The hopper 12 can be made from many materials, for example, plastic, glass or metal, and have a variety of shapes. Although FIGS. 1 and 2 show the hopper 12 as having a rounded, funnel-like shape, many different shapes are possible. For example, the hopper 12 could be mostly round with a squared off side for use in ceiling comers. Ideally, the open narrow end 22 of the hopper 12 has a smaller cross-sectional area than the open wide end 20 of the hopper 12. In addition, the open wide end 20 of the hopper 12 is appropriately sized so that any loose, granular material 18 not adhering to the ceiling or overhead surface 28 (FIG. 2) falls back into the hopper 12.

The retaining screen 16 is made of metal or plastic although other materials are contemplated. The retaining screen 16 can be a separate element which is inserted into the hopper 12 or can be made as an integral part of the hopper 12. Also, the mesh size of the retaining screen 16 is selected such that gases to be introduced into the second end 26 of the blow tube 18 by the user can travel through the retaining screen 16 to propel the loose, granular material 14 out of the open wide end 20 of the hopper 12 while preventing the loose, granular material 14 from falling back through the retaining screen 16 and into blow tube 18.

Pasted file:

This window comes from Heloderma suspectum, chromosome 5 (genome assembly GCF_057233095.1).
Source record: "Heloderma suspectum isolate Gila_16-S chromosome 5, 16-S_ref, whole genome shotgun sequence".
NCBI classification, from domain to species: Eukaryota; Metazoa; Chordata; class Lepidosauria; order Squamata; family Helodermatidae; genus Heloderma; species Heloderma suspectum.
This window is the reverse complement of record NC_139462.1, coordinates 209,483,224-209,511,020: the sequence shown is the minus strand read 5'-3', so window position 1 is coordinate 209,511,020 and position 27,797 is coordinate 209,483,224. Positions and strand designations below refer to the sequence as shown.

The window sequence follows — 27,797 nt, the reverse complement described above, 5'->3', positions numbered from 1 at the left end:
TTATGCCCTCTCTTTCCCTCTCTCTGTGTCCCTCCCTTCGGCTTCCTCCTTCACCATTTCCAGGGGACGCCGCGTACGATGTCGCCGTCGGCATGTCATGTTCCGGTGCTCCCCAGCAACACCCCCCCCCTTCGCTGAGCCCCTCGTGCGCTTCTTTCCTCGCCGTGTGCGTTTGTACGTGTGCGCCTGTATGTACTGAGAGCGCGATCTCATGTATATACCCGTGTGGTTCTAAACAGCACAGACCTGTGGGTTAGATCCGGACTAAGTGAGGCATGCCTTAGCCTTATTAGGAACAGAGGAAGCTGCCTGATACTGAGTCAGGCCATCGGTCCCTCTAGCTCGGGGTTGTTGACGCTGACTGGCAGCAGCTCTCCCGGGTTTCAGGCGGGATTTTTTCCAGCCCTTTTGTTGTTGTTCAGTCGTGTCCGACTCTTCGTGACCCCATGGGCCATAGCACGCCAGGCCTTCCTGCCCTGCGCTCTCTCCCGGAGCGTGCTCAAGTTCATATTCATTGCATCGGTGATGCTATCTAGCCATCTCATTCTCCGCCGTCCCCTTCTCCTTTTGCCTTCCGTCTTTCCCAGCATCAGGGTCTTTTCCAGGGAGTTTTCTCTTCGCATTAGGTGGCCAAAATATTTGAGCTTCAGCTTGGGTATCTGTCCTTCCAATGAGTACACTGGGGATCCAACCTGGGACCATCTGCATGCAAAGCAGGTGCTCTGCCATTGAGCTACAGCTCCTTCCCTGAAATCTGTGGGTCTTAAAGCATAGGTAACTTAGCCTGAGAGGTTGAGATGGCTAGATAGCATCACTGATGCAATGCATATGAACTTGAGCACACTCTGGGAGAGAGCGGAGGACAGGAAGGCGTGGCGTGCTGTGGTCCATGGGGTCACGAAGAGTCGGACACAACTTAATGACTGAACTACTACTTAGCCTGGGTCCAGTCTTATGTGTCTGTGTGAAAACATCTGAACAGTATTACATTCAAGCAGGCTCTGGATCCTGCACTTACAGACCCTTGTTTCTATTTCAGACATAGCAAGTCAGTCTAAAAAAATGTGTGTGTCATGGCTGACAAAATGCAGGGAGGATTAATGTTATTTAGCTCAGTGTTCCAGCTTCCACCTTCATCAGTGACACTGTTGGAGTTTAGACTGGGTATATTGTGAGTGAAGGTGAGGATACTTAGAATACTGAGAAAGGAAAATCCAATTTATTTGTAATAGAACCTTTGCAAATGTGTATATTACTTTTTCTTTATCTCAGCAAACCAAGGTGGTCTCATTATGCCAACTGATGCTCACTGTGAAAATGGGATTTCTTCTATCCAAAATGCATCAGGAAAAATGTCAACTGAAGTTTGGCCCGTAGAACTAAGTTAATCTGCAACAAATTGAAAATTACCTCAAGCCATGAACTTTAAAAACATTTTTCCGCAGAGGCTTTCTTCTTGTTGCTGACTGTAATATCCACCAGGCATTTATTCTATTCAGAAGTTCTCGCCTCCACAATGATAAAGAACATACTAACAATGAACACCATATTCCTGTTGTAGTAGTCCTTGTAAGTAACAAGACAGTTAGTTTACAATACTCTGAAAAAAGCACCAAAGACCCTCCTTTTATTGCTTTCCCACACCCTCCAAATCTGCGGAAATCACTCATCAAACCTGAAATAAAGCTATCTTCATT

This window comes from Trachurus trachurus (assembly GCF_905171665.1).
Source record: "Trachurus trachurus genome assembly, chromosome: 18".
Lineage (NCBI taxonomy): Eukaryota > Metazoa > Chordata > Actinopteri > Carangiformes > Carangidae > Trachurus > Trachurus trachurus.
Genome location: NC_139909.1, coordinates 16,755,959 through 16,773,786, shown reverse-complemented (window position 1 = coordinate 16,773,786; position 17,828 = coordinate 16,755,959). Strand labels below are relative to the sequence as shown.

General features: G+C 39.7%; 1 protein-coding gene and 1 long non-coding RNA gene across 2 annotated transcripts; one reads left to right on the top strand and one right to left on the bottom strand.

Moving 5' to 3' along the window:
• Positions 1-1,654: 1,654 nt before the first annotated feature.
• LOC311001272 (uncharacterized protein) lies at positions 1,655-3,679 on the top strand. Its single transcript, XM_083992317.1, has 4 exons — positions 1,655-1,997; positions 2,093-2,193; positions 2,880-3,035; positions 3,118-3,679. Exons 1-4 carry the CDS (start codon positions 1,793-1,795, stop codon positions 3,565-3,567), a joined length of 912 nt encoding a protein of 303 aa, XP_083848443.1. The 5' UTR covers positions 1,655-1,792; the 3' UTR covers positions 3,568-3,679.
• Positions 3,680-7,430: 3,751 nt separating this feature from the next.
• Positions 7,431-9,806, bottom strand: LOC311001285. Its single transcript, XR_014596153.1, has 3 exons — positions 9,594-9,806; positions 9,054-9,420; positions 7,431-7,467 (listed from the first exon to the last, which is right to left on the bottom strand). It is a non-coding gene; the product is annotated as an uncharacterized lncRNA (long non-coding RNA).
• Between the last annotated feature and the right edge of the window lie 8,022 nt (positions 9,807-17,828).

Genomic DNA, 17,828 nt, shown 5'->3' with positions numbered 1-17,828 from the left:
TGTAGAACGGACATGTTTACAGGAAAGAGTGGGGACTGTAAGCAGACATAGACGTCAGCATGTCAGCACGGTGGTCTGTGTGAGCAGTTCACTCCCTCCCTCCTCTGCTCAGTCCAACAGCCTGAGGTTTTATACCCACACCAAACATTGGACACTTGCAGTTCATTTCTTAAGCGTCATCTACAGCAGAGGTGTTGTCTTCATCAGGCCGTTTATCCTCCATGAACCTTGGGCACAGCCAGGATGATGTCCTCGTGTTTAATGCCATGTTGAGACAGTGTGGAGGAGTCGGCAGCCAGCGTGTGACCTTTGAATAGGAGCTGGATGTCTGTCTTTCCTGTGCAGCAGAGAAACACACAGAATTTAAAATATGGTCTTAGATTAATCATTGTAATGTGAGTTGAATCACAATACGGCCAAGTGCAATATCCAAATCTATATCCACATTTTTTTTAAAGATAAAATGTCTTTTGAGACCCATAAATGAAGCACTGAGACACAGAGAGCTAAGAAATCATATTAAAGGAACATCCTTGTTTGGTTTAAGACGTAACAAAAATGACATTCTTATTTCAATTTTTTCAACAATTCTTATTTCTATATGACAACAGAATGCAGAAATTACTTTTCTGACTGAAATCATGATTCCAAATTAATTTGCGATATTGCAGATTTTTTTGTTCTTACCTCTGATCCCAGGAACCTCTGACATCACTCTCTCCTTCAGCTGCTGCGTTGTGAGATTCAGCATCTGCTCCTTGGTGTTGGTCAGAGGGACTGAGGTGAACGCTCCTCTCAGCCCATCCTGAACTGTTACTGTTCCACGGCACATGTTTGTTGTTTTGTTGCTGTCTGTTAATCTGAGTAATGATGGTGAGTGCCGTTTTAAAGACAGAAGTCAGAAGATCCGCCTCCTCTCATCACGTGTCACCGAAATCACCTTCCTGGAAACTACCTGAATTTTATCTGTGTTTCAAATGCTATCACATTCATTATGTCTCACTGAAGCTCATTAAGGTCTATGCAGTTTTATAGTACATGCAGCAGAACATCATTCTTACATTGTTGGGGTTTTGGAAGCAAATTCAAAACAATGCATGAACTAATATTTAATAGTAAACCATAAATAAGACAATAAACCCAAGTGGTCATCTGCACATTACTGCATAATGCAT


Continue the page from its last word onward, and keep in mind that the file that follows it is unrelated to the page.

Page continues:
Preferably, the loose granular material 14 to be applied with the present invention is lightweight so it can be easily blown out of the apparatus and adhere to the adhesive coating 30. Types of suitable material 16 include vermiculite, perlite and styrofoam, although many other suitable materials are available and can be used.